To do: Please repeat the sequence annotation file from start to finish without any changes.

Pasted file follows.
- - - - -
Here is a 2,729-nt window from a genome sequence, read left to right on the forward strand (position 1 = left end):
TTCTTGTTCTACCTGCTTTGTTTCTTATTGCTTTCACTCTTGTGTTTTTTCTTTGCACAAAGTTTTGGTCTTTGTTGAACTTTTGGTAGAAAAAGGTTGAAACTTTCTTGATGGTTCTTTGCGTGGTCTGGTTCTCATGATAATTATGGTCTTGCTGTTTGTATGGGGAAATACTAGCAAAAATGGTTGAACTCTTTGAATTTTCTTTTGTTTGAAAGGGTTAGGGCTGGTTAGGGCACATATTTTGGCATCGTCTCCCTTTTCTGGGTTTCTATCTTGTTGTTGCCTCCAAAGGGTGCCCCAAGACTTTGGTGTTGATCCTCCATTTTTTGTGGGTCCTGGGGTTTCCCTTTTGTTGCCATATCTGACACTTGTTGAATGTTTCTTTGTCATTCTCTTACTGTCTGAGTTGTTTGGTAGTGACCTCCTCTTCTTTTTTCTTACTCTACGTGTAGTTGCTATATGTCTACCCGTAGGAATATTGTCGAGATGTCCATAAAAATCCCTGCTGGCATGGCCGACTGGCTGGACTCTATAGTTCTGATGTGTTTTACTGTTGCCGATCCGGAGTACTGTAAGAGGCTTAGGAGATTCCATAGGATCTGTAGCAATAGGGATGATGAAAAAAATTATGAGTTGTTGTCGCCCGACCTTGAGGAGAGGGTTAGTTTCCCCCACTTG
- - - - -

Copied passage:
Here is a 2,729-nt window from a genome sequence, read left to right on the forward strand (position 1 = left end):
TTCTTGTTCTACCTGCTTTGTTTCTTATTGCTTTCACTCTTGTGTTTTTTCTTTGCACAAAGTTTTGGTCTTTGTTGAACTTTTGGTAGAAAAAGGTTGAAACTTTCTTGATGGTTCTTTGCGTGGTCTGGTTCTCATGATAATTATGGTCTTGCTGTTTGTATGGGGAAATACTAGCAAAAATGGTTGAACTCTTTGAATTTTCTTTTGTTTGAAAGGGTTAGGGCTGGTTAGGGCACATATTTTGGCATCGTCTCCCTTTTCTGGGTTTCTATCTTGTTGTTGCCTCCAAAGGGTGCCCCAAGACTTTGGTGTTGATCCTCCATTTTTTGTGGGTCCTGGGGTTTCCCTTTTGTTGCCATATCTGACACTTGTTGAATGTTTCTTTGTCATTCTCTTACTGTCTGAGTTGTTTGGTAGTGACCTCCTCTTCTTTTTTCTTACTCTACGTGTAGTTGCTATATGTCTACCCGTAGGAATATTGTCGAGATGTCCATAAAAATCCCTGCTGGCATGGCCGACTGGCTGGACTCTATAGTTCTGATGTGTTTTACTGTTGCCGATCCGGAGTACTGTAAGAGGCTTAGGAGATTCCATAGGATCTGTAGCAATAGGGATGATGAAAAAAATTATGAGTTGTTGTCGCCCGACCTTGAGGAGAGGGTTAGTTTCCCCCACTTG